People assumed that because I was smart, that I was doing okay, and that my issues were normal teenager stuff. Also, I was not very good at advocating for myself – still am not, by the way – and I didn’t know how to articulate the severity of the issues I was facing. At this point, I’m finishing up a graduate degree at an Ivy-league institution. I don’t want to write more than that for fear that either my mother or someone else will find this and identify me and put me in a compromising position. Even today, people presume based on my appearance – white, middle-class, female – that I was raised by a happy family. It pains me because it’s definitely not my experience.

I have lasting psychological issues that impact my life even now as a young adult in my 20s. I have PTSD, paranoid ideation, suicidal ideation, and depression despite the fact that I am no longer in contact with either of my parents.

It was not so much homeschooling that traumatized me as much as my mother’s mental illness. This was hidden by homeschooling, and the pain that damaged me came from the constant exposure to her psychiatric illness.

I feel like someone roasted me over a fire, leaving me with burns to rest the remainder of my life, and I didn’t even know at the time what fire was.

My early education was a shield that kept everyone from seeing who was doing the roasting, and of what. My father and my grandparents did not advocate to separate me from my mother, instead telling me to suck it up until I went to college.

That was the constant refrain. Wait until you’re in college. Everything will be better then.

Well, the short story is that no, it wasn’t better when I got to college, because I went to college in my home state, a quick drive from my hometown. It’s not been better until I cut off all ties from my family.

I should not have had to be in this position, as a child growing up. I had many, many adult mentors in my life – and none of them helped intervene with my family. It has become my purpose in life to help prevent my story from ever happening again – or at least, if I can stop a few more hearts from breaking, I shall not live in vain.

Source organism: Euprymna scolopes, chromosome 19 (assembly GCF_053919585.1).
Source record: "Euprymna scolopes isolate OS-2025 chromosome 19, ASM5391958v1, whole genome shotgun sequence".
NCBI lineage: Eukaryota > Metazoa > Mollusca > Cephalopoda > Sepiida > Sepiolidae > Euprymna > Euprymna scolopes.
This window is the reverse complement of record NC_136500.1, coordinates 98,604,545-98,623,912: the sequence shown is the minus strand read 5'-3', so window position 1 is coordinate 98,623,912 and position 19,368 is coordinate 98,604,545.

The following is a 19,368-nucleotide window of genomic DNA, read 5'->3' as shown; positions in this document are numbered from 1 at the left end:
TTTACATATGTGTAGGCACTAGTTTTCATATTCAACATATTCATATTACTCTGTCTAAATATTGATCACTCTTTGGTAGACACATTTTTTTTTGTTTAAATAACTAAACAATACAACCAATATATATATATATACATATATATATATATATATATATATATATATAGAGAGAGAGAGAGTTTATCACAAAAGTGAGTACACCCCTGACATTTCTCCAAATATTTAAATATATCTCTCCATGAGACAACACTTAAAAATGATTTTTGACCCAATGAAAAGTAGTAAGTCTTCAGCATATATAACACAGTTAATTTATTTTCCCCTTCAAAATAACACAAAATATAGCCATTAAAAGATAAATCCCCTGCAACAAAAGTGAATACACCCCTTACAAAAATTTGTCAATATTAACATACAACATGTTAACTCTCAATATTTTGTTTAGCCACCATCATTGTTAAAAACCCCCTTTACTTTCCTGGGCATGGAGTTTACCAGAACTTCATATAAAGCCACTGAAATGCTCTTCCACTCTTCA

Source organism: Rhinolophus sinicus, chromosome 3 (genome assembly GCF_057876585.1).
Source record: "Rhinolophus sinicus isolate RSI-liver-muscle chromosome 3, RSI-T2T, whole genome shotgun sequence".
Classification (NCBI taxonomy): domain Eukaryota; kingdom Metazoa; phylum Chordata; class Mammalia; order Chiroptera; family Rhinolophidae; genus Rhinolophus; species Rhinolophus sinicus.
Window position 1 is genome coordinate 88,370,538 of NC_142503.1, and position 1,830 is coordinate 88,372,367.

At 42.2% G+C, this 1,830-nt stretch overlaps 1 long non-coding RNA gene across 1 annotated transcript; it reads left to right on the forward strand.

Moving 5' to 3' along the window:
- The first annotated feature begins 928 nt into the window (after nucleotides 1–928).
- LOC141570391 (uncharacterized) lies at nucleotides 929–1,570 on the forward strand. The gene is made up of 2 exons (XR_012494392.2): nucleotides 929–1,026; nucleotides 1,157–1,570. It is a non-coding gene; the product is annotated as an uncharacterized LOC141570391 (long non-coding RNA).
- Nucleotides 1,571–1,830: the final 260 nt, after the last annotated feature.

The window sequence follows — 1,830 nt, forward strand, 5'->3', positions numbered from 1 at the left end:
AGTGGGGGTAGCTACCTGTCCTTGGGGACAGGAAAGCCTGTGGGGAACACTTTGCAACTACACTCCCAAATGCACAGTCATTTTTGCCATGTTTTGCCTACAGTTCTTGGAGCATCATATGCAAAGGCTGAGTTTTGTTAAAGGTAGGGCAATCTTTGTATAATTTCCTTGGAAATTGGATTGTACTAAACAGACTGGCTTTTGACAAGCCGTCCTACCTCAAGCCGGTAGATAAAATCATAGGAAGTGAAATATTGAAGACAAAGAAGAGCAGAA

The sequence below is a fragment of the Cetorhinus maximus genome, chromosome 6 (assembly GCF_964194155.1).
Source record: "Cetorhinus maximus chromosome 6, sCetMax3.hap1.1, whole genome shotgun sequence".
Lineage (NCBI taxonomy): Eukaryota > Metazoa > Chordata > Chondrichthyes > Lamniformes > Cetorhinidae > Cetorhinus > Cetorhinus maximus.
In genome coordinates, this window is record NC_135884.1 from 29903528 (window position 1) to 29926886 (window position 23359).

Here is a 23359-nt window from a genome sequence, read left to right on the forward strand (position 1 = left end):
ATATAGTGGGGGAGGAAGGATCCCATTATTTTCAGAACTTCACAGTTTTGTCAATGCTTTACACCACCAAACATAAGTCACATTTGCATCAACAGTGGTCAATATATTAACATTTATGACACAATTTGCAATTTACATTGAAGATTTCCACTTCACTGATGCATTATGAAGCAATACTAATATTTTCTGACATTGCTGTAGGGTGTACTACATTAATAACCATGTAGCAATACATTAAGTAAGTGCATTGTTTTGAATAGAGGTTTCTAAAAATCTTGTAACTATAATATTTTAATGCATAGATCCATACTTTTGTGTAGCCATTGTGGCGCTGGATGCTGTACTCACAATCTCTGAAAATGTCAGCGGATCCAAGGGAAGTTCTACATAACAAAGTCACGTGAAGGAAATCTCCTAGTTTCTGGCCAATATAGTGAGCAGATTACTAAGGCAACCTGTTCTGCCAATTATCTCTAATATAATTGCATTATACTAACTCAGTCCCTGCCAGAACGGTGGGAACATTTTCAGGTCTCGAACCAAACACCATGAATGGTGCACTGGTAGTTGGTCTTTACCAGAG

I Just Want to Be Normal: Alice’s Story

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I am the oldest of four.

My three siblings are… an interesting little bunch. I’ve babysat them for the past couple of years while my (recently widowed) mother works a part-time job. As much as I’ve come to appreciate their individual personalities and how they’ve come to help me mature, I’ve struggled to care for them.

The thirteen year old is especially nosey when I’m trying to work on any of my writing. I have no idea if she does this on purpose, but it just happens. The five year old is very attached to me, and while I love it and wouldn’t trade it for the world, it gets exhausting real quick when she wants ice cream and I have to be the one to make it and no the others cannot get it for her because I make it perfectly.

And then there’s my brother.

My brother’s always had a strong-willed personality. It made the first year or two of babysitting him (along with the other two siblings) quite difficult at times. He would constantly ignore my attempts to uphold the rules my mother had previously set up. After a few too many discussions and emotional breakdowns, we decided that he’d have free reign (short of burning down the house or hurting people). Whatever he didn’t do that he was supposed to? That was “taken care of” when Mom got back.